The Facebook whistle-blower takes her case abroad. Frances Haugen, who testified at a Senate hearing on Tuesday, has also spoken with policymakers in Brussels, London and Paris about the need for more oversight of the social media giant. Facebook is slowing product upgrades amid the scrutiny, as well as limiting how much information is shared within the company.
Tesla faces a boardroom challenge at its annual shareholder meeting. At the electric-vehicle maker’s gathering today, which comes shortly after reporting record deliveries, some investors are trying to oust two directors: the former Fox executive James Murdoch; and Kimbal Musk, the brother of Tesla’s chief, Elon Musk.
Moderna plans to build a vaccine factory in Africa. The pharma firm said that it would invest $500 million in the plant, in a location not yet decided, where it will make up to 500 million doses a year of mRNA vaccines, including its coronavirus shot. Separately, Asian countries have joined the U.S. in making deals with Merck for supplies of the antiviral pill that the company says cuts risk of hospitalization and death from Covid.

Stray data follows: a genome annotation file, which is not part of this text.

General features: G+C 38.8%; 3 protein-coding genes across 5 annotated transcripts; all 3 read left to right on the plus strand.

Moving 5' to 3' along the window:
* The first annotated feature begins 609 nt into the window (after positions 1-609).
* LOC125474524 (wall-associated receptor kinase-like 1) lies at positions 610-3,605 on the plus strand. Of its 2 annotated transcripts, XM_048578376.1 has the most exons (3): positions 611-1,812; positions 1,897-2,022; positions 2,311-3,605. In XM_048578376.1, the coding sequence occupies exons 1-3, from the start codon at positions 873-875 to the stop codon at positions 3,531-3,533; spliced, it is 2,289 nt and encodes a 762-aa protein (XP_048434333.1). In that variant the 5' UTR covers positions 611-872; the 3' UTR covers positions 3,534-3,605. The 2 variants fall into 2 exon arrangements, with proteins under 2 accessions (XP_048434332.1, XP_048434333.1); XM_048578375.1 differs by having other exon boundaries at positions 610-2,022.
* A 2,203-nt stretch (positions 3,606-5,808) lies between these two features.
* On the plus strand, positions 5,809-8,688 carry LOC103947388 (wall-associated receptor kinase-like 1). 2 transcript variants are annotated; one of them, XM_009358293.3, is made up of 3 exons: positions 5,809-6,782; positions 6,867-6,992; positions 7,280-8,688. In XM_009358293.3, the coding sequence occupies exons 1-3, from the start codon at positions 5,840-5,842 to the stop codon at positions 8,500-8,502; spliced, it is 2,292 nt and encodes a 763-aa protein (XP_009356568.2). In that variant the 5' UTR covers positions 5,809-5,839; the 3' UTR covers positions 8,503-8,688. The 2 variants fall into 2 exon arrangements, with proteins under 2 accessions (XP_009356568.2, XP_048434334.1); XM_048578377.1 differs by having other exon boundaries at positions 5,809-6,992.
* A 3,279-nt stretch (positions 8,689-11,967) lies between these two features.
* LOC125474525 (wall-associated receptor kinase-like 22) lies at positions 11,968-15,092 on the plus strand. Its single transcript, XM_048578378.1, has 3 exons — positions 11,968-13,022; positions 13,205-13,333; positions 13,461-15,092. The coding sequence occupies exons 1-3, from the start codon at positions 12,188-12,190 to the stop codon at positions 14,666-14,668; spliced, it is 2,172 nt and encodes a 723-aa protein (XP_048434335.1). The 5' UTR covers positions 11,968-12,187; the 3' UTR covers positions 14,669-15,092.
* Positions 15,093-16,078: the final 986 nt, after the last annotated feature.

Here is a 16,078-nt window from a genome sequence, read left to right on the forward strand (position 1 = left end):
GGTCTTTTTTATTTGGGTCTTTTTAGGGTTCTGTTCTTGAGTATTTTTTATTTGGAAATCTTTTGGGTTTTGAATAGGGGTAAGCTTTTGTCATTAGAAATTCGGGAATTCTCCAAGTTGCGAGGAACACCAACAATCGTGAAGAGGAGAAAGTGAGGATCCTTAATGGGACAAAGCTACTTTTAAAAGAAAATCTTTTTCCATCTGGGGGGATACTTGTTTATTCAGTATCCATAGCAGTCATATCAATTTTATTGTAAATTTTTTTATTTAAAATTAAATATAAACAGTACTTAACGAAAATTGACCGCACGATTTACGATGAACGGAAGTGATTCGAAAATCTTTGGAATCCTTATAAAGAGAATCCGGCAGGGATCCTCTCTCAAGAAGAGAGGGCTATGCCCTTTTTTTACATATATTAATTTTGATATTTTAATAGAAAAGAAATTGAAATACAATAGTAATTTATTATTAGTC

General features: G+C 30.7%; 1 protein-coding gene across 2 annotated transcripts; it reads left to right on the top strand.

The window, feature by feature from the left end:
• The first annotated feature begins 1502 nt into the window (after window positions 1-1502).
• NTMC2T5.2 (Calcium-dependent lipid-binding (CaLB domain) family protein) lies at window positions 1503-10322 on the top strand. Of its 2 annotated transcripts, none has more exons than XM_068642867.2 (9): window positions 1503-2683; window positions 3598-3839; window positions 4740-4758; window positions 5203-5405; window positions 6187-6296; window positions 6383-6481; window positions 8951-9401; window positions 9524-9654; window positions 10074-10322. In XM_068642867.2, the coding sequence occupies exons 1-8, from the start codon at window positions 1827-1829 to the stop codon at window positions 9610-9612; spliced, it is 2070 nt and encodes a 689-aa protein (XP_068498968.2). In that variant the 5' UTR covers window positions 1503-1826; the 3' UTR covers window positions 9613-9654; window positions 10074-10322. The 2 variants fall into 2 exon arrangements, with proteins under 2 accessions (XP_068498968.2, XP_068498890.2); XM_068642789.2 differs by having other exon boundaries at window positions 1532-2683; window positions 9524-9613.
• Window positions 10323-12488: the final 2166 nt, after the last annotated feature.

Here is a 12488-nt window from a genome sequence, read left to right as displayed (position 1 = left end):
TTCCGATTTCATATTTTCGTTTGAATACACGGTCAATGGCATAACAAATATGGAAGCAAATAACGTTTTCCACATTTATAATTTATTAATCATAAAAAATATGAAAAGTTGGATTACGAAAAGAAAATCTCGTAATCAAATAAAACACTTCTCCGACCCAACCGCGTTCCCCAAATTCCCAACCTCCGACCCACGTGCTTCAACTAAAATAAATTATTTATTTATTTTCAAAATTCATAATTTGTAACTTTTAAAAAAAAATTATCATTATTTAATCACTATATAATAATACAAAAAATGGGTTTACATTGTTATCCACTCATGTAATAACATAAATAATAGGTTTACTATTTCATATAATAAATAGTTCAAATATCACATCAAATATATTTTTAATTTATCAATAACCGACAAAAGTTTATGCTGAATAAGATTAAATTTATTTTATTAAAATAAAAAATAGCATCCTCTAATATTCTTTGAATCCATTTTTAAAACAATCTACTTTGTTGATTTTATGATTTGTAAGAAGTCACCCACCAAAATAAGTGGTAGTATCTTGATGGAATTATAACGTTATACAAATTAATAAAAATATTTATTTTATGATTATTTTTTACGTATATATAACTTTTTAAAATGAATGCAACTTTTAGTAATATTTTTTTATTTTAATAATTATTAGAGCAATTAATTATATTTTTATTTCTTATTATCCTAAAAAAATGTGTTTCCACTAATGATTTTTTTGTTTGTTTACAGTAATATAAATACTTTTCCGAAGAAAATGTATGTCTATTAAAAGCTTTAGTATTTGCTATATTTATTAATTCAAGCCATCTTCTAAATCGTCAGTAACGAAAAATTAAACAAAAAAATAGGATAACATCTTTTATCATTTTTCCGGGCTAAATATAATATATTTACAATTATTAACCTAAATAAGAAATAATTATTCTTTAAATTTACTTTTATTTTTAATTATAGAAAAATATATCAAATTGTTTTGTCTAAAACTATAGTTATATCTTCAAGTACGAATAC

G.M. thinks big
General Motors announced an ambitious plan yesterday to more than double its revenue by 2030. The target is based on investments G.M. has made in electric vehicles and self-driving technology, as well as on its push into services, like auto insurance. It also reflects the grand ambition of Mary Barra, the C.E.O., to transform G.M. and defend its business from the tech companies that have been trying to outmaneuver it.
“Think about the vehicle not only as an electric vehicle, but as a software platform,” Barra said, sounding a lot more like Steve Jobs than the G.M. legend Alfred Sloan. To that end, the automakers’s plan includes:
30 models of electric vehicles by 2025, including a $30,000 S.U.V.; a glass roofed, all-wheel-drive Chevrolet Silverado pickup; and a plug-in Hummer.
An expansion of services, including an electric-van delivery service called Brightdrop; Cruise, an Uber rival that uses autonomous driving; and in-car subscription services, like OnStar, that it projects to bring in tens of billions of dollars by the end of the decade.
By the numbers: Barra’s time at the top of G.M. has generally been seen as successful. She took over in 2013, steered the company through an ignition scandal, and nearly doubled profits in her first four years at the helm — though that growth came through cost controls, not increased revenue. The company’s stock has risen more than 30 percent this year, nearly double the gain in the S&P 500 but about half the rise in Ford’s shares over the same period.